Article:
In January 2012 an ambitious new programme – Activate! Leadership for Public Innovation – was launched with the aim of building a network of young leaders from across the poles of South Africa that could collectively tackle South Africa’s biggest challenges. Last year 182 Activators completed the intensive residential component of the programme and are continuing on into the second year programme where they are capitalising on their skills, connections and innovations by deploying interventions and building the public profile of young people’s voices. Another 560 Activators have joined the network this year, putting the programme well on its way to reaching its initial target of building a network of 1, 000 Activators from across the country.
Activators cross the multifarious divides in South Africa: they are from small towns and big cities, from across socio-economic backgrounds, of different races and political persuasions. Collectively these young leaders are reshaping engagement in South Africa, building relationships and a collective purpose-driven identity. They are also coming up with big ideas on how to tackle South Africa’s toughest challenges. At the end of 2012 Activators pitched 66 projects at the innovation showcase, alongside a number of existing projects being ramped up or taken further.
One of the significant highlights of the first year has been the opportunity to interrogate the potential for a programme targeting behavioural preferences as a structural policy lever. A team of Associate Professors from the UCT School of Economics – Profs Justine Burns and Malcolm Keswell – lead a rigorous evaluation process designed to test the critical outcomes sought by the Activate! programme. The design of this evaluation using experimental games is a breakthrough in the work of measuring the impact of behavioural programmes, and may well set important precedents for the support of other work in the sector.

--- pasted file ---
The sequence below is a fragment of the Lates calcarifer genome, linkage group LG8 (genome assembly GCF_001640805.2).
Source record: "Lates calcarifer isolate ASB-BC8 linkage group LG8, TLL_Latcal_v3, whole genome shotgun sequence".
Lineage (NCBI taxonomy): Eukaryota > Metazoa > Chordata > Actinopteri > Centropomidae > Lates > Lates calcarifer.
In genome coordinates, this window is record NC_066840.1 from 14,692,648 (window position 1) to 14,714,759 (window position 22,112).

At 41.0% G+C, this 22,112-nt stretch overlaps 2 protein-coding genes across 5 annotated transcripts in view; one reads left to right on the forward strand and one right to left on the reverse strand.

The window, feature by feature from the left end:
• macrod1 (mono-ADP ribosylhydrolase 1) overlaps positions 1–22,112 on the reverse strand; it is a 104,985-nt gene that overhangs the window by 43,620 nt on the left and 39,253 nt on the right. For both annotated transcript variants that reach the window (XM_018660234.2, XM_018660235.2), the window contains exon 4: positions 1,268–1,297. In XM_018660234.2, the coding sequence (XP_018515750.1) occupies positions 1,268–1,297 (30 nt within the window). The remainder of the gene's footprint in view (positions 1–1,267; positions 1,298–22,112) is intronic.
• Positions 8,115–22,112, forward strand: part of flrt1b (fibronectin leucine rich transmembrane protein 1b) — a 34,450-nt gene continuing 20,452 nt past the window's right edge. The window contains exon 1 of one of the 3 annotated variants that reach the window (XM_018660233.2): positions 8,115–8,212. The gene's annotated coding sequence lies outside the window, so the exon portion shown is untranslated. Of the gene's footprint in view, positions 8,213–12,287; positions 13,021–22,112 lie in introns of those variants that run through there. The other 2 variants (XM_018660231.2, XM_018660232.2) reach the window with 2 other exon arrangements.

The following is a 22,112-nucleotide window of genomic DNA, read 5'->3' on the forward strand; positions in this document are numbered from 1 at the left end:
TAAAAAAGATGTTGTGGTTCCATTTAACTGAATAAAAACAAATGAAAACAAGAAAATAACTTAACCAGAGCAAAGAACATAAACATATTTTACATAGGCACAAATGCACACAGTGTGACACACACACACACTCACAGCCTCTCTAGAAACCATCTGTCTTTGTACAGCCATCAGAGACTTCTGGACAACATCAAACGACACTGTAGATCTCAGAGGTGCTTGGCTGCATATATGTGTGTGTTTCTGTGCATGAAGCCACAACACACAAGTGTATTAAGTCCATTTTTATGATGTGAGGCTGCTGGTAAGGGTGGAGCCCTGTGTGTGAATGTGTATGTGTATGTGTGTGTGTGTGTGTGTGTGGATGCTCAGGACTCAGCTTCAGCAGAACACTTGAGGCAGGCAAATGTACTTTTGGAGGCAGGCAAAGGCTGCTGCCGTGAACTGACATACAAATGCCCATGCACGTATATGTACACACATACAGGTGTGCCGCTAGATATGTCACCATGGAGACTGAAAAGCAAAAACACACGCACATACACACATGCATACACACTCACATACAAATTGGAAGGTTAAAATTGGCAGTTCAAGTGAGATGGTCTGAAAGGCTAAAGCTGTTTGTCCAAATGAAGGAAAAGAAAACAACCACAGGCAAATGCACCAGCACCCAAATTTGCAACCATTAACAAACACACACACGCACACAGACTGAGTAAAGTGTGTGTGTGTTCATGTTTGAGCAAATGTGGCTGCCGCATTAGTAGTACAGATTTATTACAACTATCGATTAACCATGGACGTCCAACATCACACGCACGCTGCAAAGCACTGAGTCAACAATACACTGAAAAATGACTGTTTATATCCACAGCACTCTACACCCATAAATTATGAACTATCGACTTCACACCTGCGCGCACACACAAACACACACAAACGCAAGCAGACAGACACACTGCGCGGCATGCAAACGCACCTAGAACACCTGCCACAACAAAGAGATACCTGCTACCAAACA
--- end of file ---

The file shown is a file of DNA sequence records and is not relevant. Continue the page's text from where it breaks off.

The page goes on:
As Burns and Keswell argue:
Most policy discussions about South Africa’s “youth problem” implicitly assumes that the preferences of young people (for altruism, risk taking, the delay of rewards etc.) are exogenously determined: they are determined outside of, and are substantially unaffected by, the structure of strategic interaction or other substantive aspects of the economy. But this is generally not true. People bring their personal histories into interactions and this influences what they will do from situation to situation. Yet the extent to which pro-social behaviour is malleable from a policy point of view is in doubt. There is very little direct evidence of this (for South Africa or elsewhere). It is therefore not surprising that things like altruism and trust are never taken seriously as potential “policy levers”. The Activate programme offers a rare opportunity to study whether this aspect of (non-market) social interaction can be affected in order to effect changes to economic fundamentals.
Some of the exciting key findings of the 2012 evaluation include:
- The programme has fostered a strong national Activate! identity beyond the confines of individual training venues
- Activators exhibited greater risk aversion in their choices at endline relative to baseline
- Activators appear better equipped to maintain levels of community engagement, and to develop funding and business proposals for projects
- Activators expand their resource and support networks relative to the control group
- Activators are significantly more actively engaged in civic participation than control group youth
As Activate! moves into its growth phase, we are excited about seeing Activators grab the opportunity to reshape how South Africa sees itself, and grapples with its social challenges from community-level up.
Learn more about Activate!: www.activate-our-voices.com
 Keswell, M. and Burns, J. “Impact Evaluation of Activate! 2012”, p. 1.